Well, dear readers... it has been a few weeks since I posted a review, but I’m back! And with me, I brought A CERTAIN MAGICAL INDEX, another fine series to add to the list of shows that I’m not very crazy about.
What’s most frustrating for me when watching a series like this is the incredible potential that seems to be repeatedly squandered by equal parts laziness and cliche. Here is a show that I was dying to get into, but couldn’t bear to keep watching; bright patches of creativity awash in a sea of boring.
First, a bit about the plot. Toma Kamijo is just your average high school kid (who happens to be harboring a great power within his body, duh!). His right hand, as he comes to discover, is not so much magical as it is anti-magical. Any person or object he touches with it will see their own magic power temporarily nullified.
Enter Index, a young girl (in fact, a nun with the Church of England) who falls onto his balcony while fleeing from powerful sorcerers. For no other reason than this being anime, Toma assigns himself as Index’s protector and vows to fight back against these sorcerers if they ever come back.
And you know they’re coming back!
This all gets more interesting when we learn that, while Index and her aggressors are magic-users, Toma is a firm believer in Science-with-a-capital-S. A resident of futuristic Academy City, he’s just one of the many students in this university-packed part of Tokyo, known for its futuristic adherence to the more earthly arts of logic and math.
If you saw the words “magic” and “science” close together and immediately braced for long, awkward arguments about faith in facts vs. belief in powers-that-be, you’ve probably been to this rodeo before. To make matters more confusing, though, Science has yielded very magical-seeming powers of its own in the form of Espers, a group of normal humans with psychic abilities that look a lot like the stuff the sorcerers are up to.
So, it actually sounds pretty cool, right? A futuristic city. Magical battles. Science Vs. Faith - - the ultimate showdown! Except that, in the... eight or ten episodes I actually endured of A CERTAIN MAGICAL INDEX, none of this ever happened.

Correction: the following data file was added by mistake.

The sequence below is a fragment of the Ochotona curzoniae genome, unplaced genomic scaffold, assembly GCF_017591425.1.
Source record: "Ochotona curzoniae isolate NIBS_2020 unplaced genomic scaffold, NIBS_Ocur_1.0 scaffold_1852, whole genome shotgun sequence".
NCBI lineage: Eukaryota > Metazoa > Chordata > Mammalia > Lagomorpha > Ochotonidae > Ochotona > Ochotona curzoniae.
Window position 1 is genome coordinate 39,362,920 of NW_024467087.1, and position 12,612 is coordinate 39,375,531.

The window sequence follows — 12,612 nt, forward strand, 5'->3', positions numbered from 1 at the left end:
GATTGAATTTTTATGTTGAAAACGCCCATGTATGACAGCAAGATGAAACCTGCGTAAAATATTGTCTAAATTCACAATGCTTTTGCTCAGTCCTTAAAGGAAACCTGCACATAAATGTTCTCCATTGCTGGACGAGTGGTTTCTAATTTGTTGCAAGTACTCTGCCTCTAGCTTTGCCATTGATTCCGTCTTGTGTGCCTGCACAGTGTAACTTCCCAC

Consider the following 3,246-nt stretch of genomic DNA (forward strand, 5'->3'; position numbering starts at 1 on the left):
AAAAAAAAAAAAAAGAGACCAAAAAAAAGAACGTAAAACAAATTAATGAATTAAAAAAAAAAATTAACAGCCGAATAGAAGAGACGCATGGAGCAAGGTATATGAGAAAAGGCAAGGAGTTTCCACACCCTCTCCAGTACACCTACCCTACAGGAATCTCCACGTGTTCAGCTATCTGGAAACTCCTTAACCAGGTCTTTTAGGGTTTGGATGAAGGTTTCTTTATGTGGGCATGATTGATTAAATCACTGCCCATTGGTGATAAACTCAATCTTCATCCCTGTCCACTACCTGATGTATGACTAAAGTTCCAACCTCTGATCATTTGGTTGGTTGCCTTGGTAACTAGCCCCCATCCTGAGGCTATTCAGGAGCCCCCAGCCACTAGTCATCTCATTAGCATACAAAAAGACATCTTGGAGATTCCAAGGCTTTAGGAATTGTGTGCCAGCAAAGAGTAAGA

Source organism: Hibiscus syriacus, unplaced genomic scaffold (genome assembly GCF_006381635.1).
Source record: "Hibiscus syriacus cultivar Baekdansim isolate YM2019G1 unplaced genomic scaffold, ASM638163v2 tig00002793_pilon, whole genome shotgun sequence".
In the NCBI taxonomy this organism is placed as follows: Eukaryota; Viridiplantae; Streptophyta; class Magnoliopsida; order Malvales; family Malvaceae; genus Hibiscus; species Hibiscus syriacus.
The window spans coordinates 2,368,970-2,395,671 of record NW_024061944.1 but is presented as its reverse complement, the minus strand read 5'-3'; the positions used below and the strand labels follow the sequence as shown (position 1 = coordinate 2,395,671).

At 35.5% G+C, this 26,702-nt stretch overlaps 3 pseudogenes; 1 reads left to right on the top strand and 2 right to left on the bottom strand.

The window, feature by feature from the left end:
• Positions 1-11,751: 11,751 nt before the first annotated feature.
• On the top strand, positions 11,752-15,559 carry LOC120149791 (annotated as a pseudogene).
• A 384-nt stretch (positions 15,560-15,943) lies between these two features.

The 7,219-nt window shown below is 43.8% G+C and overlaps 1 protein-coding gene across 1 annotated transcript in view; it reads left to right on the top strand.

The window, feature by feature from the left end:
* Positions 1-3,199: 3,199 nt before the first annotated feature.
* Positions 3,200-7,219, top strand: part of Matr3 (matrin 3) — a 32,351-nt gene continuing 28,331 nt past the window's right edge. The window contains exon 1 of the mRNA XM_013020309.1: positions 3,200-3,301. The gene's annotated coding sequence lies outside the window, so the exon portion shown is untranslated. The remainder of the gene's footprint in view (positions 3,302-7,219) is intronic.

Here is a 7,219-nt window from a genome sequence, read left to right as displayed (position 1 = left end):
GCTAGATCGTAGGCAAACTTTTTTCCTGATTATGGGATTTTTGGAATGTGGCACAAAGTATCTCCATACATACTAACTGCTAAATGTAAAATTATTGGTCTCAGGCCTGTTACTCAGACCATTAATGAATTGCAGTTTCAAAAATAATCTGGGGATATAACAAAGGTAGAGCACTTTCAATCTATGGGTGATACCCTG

Instead, the proceedings were continually delayed by scene after scene of mythology-making expository rants and nonsensical plot contrivances. No less than six episodes are spent filling Toma in on the backstory of the Church of England’s secret magical sect, Necessarius. Then he gets hit in the head by an enchanted feather and forgets it all.
Let me repeat that for effect: six episodes in, they completely erase the main character’s memory. But he has a feeling - - a deep, untouched emotion - - that tells him he must continue on even though he has no idea what is going on around him.
Well, I guess that makes one of us.
The animation in A CERTAIN MAGICAL INDEX is crisp, but uninspired. There’s no specific look here to make it distinct from any other anime about a young boy who is “the One” fighting to save a young girl who is also, in her own right, “the One.” When things pick up, the magical effects are well done, but aren’t typically staged for excitement. It’s not unordinary to see Toma pause while fending off an attack to have a yawn-inducing five minute discussion on the merits of faith in the face of danger.
But what did I expect? After a groan-inducing “action” sequence early on in which Toma hurriedly flips through a phone book and calls research laboratories to save his love from probable death, I figured it probably wasn’t a show for me. I thought, “This is heroism? Really?”
When he then looked at her sleeping face, and the frame zoomed in on her shiny, pouting lips, I held my head in my hands. “Oh, Come on. A kiss for sleeping beauty? If it aint broke, don’t fix it, I guess.”
But when he skipped that kiss, and instead reached a finger into her mouth to touch a hidden magic seal placed deep in the back of her throat...? I could only laugh, then. What a stupid, stupid show.
Alexei Bochenek is a lifelong tech nerd and film buff based in Los Angeles. He writes for various online publications and edits the Los Angeles events website LALookout.com. Follow his Twitter: @alexeigb.